SA’s Teachers’ unions appeared before the parliament on Wednesday to defend themselves on the issue concerning the recently compiled jobs for cash report.
The unions, including the South African Democratic Teachers Union (Sadtu), National Professional Teachers Organisation of South Africa, Suid Afrikaanse Onderwyserunie, Professional Educations Union (PEU) and the National Teachers Union (Natu) appeared before Parliament’s basic education committee on Wednesday where they slammed the speed at which the Jobs for cash scandal was compiled, the generalisations it contained and some of its recommendations.
There, the unions also called for those implicated in the report to be handed over to the police, instead of having the entire unions painted with corruption brush.
“It can’t be right that a union of 260 000 professionals, on the basis of [findings of wrongdoing] against seven teachers… blemishes all teachers,” Sadtu’s Nkosana Dolopi told the committee, speaking about how the ministerial task team’s “jobs for cash” report painted all of their members as corrupt, as opposed to the ones fingered in the report.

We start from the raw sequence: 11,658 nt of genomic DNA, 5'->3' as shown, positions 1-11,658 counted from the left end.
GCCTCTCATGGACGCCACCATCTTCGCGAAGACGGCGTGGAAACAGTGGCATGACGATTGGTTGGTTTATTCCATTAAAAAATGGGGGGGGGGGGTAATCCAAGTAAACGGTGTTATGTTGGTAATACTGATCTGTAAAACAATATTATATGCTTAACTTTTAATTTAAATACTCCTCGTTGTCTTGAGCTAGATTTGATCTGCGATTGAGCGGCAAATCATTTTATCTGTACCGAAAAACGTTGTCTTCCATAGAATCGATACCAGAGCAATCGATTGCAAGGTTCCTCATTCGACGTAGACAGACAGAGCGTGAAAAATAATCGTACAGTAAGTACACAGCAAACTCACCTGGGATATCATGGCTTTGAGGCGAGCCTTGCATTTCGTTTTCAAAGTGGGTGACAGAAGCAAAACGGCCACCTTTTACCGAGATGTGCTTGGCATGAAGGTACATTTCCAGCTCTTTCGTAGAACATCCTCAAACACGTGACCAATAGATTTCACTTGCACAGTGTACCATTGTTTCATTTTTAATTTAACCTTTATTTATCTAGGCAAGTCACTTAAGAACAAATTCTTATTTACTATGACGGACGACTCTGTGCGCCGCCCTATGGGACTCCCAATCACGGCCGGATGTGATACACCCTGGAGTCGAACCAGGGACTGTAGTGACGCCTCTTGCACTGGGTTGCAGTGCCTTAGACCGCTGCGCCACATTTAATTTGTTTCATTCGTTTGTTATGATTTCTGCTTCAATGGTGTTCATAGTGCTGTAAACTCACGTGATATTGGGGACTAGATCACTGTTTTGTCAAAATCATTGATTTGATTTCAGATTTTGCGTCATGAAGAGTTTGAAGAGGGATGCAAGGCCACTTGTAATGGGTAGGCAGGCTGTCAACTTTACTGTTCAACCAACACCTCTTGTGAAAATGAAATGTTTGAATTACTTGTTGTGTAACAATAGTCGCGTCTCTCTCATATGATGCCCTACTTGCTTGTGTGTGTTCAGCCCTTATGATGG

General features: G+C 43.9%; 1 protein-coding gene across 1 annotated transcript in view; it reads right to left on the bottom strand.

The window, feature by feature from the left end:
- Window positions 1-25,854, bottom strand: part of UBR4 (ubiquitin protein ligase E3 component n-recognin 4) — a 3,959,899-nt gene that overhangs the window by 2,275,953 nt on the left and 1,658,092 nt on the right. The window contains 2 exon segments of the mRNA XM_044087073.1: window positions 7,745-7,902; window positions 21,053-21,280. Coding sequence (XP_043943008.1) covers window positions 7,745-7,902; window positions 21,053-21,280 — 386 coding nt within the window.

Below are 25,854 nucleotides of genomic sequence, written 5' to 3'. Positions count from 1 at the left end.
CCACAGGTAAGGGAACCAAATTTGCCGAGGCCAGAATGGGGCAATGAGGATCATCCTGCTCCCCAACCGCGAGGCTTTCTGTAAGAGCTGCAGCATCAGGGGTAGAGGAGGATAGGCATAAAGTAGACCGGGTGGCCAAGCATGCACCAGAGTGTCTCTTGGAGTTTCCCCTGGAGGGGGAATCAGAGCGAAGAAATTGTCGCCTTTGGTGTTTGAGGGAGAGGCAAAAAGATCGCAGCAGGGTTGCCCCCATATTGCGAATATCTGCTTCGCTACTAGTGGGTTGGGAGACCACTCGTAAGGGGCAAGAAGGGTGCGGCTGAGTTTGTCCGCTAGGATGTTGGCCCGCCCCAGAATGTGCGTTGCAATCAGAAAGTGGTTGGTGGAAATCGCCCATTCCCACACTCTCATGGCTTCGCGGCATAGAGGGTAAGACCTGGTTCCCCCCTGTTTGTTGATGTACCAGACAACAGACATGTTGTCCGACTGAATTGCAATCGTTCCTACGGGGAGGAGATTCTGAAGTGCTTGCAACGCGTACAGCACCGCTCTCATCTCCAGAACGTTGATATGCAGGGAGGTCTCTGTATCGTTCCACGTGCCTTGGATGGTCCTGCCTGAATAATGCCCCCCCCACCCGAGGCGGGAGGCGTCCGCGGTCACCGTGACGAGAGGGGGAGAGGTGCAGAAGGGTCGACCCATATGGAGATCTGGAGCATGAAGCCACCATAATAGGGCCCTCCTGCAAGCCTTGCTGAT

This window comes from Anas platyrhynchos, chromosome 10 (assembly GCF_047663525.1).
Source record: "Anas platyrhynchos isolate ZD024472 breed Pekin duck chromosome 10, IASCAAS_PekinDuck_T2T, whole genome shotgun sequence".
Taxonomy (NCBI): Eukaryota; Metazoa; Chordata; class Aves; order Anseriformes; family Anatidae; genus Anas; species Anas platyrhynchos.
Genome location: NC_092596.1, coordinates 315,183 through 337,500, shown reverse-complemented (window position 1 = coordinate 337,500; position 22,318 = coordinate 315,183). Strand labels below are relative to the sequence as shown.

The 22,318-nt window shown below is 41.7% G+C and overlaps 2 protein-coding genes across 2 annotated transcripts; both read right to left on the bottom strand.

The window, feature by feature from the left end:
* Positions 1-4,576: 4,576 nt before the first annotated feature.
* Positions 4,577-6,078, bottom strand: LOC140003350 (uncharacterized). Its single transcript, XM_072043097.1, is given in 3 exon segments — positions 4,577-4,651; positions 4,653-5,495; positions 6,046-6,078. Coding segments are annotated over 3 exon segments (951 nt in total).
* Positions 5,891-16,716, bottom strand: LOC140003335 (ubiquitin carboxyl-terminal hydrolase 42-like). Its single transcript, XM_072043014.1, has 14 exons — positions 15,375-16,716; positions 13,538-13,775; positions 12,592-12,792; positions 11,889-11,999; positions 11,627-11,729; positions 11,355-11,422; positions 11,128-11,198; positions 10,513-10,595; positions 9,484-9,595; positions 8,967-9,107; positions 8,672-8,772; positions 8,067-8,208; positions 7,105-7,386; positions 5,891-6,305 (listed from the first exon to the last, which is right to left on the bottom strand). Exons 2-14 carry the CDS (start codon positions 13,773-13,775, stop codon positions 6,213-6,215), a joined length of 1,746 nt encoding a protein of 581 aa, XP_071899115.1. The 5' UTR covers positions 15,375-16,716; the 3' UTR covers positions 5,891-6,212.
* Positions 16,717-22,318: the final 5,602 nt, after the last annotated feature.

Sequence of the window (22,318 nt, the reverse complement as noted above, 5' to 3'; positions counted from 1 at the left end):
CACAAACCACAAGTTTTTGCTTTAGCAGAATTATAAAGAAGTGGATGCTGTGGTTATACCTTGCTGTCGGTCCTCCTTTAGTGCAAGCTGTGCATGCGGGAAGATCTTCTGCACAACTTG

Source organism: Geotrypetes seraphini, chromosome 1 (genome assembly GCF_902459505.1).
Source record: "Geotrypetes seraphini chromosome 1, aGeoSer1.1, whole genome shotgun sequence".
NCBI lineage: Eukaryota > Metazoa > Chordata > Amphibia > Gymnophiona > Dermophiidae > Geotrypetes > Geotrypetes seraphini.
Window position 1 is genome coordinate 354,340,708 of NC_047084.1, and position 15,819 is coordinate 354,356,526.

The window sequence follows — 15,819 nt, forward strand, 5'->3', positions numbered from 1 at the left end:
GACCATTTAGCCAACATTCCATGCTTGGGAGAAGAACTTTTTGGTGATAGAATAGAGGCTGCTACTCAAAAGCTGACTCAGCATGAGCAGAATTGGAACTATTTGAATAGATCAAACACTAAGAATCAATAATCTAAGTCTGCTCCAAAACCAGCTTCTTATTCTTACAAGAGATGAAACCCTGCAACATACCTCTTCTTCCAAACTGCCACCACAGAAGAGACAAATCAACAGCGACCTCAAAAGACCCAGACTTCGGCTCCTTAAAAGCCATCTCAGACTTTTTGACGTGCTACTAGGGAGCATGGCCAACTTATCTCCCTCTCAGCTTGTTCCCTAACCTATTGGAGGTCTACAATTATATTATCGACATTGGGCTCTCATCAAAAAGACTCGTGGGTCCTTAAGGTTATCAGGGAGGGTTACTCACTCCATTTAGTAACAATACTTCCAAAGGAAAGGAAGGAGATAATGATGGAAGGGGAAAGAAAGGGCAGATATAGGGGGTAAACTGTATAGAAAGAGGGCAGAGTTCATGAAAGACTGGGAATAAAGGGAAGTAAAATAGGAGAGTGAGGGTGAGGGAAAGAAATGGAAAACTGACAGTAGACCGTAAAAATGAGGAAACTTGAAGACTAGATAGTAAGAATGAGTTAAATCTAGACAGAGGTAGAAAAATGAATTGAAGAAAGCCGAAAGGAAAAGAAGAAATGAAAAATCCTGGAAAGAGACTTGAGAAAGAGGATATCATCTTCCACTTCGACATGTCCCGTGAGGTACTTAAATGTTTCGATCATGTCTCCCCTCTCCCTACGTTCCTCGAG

The controversial Job for Cash scandal presented by the ministerial task team stemmed from an investigation into allegations of teacher posts being “sold”.
This, according to Dolopi, resulted to generalisations with many pointing fingers at blacks as the criminals while the white are perfect, blond people are dumb or the ugly are poor.
This is not true, Dolopi said, and the union should not be viewed as corrupt in its entirety.
“Sadtu has no policy at all to encourage structures to sell posts,” he said. “They are not ashamed of being black, and not all of them are criminals or corrupt.
“We have good men and women who are professionals and do their job,” Dolopi said to the committee, asking them to arrest those implicated in the Jobs for cash report and stop “making noise”
Professional Educations Union (PEU) also charged the ministers not to hesitate arresting and punishing the criminals because this would ensure that the stigma,”which is hell-bent on discrediting the teachers profession, becomes uprooted”.
The union also expressed concern about the methodology used in the investigation.
The investigation started after City Press reported that principals’ positions were being sold for upwards of R30 000 and teachers’ posts were also being sold for livestock and cash amounts of as little as R6 000.